Abortion: Complications
Challenge & Response

by Jay Johansen
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We received a communication challenging the validity of a reference to an article in a medical journal in our "Abortion: Complications" article. As we try to be meticulously accurate, I investigated the matter.

Let's start at the beginning. The statement in the original article was: "Obstetrics and Gynecology (May, 1985) admitted that today's abortion-related deaths may be under-reported by as much as 50 percent."

The objection we received was as follows (this is the complete text):

Your obgyn 1985 cite is wrong. The article says, and I quote, "Intensive surveillance of maternal mortality in two states has demonstrated that maternal deaths may be underreported by 45 to 50%." Two articles are cited: the title of one is "The Risk of Childbearing Re-evaluated", which tells even people who don't bother to read it that it's addressing all maternal deaths, not just those related to abortion. The ObGyn article calls for changing all maternal deaths to be tracked in the same way in which abortion-related maternal deaths are tracked. I'll check your site in a few days to see if a correction has been made.
So I read the OB-GYN article. It turns out that this article does not present any new evidence on this subject, it simply quotes two articles that had appeared previously in other journals.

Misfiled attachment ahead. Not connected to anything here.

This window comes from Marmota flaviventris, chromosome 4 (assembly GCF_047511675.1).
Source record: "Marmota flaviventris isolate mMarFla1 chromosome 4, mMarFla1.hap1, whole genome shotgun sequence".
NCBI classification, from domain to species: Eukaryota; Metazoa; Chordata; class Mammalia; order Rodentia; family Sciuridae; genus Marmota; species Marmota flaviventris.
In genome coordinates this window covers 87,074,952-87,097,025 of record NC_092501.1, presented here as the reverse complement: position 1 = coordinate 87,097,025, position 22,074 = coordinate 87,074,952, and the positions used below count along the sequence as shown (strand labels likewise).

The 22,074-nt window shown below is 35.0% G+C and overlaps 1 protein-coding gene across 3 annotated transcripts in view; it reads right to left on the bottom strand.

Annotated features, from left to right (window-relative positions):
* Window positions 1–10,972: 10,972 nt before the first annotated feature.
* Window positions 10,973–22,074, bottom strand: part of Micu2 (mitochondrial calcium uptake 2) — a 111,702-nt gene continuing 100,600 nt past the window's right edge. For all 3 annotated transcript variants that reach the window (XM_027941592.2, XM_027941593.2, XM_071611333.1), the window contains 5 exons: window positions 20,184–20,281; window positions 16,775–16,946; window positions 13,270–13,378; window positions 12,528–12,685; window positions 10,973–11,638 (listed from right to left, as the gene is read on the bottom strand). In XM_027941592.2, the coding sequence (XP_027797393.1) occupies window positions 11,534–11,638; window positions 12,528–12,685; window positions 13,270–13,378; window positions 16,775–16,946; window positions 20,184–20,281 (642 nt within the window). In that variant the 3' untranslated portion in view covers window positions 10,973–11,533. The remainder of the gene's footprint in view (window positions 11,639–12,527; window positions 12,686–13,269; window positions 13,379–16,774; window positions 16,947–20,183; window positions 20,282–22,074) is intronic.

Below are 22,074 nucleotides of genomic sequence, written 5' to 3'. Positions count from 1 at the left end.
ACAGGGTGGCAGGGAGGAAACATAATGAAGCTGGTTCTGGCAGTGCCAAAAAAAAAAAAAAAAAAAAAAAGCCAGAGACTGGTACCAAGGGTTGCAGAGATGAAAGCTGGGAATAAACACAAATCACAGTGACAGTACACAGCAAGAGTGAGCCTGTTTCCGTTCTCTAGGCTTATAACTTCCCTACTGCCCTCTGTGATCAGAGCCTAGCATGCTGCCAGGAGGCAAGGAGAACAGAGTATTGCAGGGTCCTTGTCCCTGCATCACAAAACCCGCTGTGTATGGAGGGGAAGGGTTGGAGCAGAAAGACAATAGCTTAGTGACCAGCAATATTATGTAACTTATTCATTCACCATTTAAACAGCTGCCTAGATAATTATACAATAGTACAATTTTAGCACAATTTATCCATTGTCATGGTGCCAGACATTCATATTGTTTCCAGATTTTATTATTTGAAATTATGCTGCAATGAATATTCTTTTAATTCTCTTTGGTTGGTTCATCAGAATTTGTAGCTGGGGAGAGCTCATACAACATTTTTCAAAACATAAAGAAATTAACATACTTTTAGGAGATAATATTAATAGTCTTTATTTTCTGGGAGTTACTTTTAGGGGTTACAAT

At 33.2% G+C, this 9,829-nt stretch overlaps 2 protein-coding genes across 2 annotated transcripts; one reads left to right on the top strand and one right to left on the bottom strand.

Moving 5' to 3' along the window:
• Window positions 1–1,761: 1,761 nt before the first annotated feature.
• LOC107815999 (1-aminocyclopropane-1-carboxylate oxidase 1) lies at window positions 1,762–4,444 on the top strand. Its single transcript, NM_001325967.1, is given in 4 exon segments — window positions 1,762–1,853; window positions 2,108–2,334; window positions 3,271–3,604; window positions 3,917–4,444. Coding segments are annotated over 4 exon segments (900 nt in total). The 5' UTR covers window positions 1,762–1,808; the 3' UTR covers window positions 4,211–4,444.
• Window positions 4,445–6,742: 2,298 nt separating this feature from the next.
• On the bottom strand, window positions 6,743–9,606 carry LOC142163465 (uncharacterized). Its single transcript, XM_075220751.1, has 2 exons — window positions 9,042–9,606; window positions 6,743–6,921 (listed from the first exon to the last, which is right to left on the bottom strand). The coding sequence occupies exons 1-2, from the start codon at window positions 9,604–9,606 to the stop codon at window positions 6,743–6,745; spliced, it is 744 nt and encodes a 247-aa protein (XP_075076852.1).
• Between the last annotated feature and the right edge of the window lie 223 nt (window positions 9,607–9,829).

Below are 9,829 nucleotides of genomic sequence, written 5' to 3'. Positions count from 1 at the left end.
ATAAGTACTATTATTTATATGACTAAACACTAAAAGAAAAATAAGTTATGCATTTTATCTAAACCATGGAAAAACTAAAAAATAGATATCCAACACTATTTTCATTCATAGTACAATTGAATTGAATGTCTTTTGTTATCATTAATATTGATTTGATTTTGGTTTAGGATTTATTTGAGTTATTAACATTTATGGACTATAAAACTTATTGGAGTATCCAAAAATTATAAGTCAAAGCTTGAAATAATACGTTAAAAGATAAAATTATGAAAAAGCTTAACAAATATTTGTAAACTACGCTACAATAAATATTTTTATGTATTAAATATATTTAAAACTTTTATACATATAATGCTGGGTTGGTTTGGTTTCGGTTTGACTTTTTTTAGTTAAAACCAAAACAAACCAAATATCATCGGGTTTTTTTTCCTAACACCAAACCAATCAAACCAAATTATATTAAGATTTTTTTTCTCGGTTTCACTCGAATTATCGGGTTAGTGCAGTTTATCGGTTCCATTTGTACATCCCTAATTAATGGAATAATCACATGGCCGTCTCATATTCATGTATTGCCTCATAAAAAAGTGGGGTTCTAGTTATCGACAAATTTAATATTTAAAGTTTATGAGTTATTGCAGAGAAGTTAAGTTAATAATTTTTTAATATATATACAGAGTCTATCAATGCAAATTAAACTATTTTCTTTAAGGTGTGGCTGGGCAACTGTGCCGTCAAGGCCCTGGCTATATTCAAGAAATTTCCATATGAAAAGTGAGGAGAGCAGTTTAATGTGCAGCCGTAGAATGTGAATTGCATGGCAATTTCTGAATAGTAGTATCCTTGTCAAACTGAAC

The first of these is "The Risk of Childbearing Re-Evaluated", in the American Journal of Public Health,, 1981, 71:712-716. As the objection indicates, this article deals, not just with deaths from abortion, but with all maternal deaths. Indeed, the bulk of the article deals with deaths related to live birth. Nevertheless, they do mention abortion-related deaths: "Intensive nationwide surveillance of abortion-related deaths ... showed that only 52 percent of abortion-related deaths were so reported by state vital records ..."

Conclusion: The author of the original article was sloppy in giving this secondhand reference rather than referring back to the original article. But it is clear that he did, indeed, read the original article, as his statements of fact reflect the original and not the secondary quote. But the text in the quoted article was ambiguous. So while we may criticize his scholarly writing style, his facts are correct.


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Posted 9 Sep 2000.

Copyright 1995,2000 by Jay Johansen
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